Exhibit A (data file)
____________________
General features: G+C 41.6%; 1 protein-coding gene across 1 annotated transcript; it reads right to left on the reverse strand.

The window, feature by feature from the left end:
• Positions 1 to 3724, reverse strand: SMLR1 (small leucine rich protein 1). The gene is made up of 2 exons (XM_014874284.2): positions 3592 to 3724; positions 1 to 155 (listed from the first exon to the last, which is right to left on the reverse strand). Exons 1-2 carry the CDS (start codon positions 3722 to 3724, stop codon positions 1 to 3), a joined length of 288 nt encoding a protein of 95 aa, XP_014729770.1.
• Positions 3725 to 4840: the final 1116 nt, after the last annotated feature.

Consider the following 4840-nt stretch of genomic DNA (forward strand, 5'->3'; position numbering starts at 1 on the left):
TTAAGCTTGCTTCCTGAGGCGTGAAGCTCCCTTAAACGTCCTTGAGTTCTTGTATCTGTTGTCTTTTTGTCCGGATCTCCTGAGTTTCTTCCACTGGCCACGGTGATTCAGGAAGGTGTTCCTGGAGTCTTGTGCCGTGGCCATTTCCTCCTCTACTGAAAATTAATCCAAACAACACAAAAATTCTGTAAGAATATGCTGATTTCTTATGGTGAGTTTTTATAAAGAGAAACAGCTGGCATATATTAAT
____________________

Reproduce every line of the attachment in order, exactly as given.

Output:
General features: G+C 41.6%; 1 protein-coding gene across 1 annotated transcript; it reads right to left on the reverse strand.

The window, feature by feature from the left end:
• Positions 1 to 3724, reverse strand: SMLR1 (small leucine rich protein 1). The gene is made up of 2 exons (XM_014874284.2): positions 3592 to 3724; positions 1 to 155 (listed from the first exon to the last, which is right to left on the reverse strand). Exons 1-2 carry the CDS (start codon positions 3722 to 3724, stop codon positions 1 to 3), a joined length of 288 nt encoding a protein of 95 aa, XP_014729770.1.
• Positions 3725 to 4840: the final 1116 nt, after the last annotated feature.

Consider the following 4840-nt stretch of genomic DNA (forward strand, 5'->3'; position numbering starts at 1 on the left):
TTAAGCTTGCTTCCTGAGGCGTGAAGCTCCCTTAAACGTCCTTGAGTTCTTGTATCTGTTGTCTTTTTGTCCGGATCTCCTGAGTTTCTTCCACTGGCCACGGTGATTCAGGAAGGTGTTCCTGGAGTCTTGTGCCGTGGCCATTTCCTCCTCTACTGAAAATTAATCCAAACAACACAAAAATTCTGTAAGAATATGCTGATTTCTTATGGTGAGTTTTTATAAAGAGAAACAGCTGGCATATATTAAT